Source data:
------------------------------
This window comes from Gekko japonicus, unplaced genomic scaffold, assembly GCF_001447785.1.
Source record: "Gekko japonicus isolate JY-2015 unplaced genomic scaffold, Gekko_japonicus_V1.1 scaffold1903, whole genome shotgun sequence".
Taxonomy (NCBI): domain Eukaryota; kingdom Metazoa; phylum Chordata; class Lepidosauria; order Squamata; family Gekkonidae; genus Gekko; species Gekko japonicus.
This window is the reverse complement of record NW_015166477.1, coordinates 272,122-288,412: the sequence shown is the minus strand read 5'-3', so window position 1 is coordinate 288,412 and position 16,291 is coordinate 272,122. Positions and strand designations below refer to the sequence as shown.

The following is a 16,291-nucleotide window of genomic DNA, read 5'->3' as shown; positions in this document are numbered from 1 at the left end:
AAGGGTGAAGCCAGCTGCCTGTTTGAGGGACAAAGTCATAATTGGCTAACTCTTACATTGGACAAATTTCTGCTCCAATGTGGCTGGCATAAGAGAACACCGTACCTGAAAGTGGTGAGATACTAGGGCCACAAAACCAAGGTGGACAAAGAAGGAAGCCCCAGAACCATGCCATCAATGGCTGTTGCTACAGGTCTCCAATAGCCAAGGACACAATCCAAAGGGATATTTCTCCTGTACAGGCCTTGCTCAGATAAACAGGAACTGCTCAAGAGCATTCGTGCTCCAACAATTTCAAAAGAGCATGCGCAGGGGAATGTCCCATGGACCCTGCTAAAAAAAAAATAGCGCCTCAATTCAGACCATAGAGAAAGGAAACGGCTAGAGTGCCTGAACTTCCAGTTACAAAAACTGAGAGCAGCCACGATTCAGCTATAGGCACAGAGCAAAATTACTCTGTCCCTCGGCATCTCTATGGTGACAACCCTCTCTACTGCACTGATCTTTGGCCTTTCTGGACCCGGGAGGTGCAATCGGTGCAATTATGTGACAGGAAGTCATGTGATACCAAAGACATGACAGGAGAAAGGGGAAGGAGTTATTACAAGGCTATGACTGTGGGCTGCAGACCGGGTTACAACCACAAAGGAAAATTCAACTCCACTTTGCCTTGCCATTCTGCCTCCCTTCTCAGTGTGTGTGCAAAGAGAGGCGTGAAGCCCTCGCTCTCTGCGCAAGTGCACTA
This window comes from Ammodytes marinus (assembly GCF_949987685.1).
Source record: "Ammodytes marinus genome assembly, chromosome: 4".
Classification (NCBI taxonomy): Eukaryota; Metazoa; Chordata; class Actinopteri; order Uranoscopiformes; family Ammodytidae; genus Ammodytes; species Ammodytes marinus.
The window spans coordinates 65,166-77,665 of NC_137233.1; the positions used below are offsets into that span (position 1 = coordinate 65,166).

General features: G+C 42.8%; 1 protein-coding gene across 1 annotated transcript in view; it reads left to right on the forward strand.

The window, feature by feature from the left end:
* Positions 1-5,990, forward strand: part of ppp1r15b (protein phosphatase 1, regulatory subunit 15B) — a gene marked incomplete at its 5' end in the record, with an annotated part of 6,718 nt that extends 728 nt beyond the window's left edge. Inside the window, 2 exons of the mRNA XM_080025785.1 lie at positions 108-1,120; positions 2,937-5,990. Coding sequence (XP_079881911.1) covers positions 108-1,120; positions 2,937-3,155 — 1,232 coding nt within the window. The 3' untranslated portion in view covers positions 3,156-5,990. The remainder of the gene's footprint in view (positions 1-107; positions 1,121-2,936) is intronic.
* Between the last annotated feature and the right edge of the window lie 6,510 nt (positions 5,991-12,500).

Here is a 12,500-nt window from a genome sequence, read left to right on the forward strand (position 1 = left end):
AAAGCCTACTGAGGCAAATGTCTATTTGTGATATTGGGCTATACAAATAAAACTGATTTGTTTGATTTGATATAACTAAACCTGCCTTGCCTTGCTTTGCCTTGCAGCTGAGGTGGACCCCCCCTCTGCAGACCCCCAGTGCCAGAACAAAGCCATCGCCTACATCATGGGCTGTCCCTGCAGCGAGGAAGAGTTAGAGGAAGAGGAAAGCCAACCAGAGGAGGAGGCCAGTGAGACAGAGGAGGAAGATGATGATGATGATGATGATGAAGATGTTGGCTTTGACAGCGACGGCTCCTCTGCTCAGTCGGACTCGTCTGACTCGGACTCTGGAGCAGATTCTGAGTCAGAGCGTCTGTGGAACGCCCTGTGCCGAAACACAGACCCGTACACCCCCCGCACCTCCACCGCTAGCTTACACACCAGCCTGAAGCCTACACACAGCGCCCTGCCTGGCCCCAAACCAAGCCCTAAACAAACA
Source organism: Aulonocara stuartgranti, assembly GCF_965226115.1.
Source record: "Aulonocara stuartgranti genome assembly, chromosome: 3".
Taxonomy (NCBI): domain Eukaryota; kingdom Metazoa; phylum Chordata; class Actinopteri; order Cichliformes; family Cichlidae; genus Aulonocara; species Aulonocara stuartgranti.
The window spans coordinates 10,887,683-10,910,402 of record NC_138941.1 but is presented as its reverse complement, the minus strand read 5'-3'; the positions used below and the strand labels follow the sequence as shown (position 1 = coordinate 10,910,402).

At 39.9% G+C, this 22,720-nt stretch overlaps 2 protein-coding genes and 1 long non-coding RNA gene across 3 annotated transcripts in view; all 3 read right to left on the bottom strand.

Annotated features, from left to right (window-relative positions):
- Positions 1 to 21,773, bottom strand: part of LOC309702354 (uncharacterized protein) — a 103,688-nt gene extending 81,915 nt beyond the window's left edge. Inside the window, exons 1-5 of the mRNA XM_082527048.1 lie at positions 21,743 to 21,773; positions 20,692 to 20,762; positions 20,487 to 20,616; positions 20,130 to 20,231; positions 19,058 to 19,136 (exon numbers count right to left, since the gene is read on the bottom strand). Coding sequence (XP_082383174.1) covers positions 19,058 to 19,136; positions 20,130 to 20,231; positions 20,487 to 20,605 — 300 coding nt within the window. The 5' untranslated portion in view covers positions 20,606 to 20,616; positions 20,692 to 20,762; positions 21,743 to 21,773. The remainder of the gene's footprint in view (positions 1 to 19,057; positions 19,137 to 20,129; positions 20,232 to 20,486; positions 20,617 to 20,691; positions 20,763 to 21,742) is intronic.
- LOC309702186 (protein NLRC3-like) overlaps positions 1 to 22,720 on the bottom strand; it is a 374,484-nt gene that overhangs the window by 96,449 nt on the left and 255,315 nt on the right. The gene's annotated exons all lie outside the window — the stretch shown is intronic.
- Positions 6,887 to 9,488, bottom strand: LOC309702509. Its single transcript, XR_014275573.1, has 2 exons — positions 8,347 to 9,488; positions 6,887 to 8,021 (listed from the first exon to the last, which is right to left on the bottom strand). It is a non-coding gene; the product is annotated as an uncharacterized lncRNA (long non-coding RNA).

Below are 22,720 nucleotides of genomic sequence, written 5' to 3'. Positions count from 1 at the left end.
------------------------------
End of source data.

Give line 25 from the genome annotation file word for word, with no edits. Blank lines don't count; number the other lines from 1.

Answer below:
- Positions 6,887 to 9,488, bottom strand: LOC309702509. Its single transcript, XR_014275573.1, has 2 exons — positions 8,347 to 9,488; positions 6,887 to 8,021 (listed from the first exon to the last, which is right to left on the bottom strand). It is a non-coding gene; the product is annotated as an uncharacterized lncRNA (long non-coding RNA).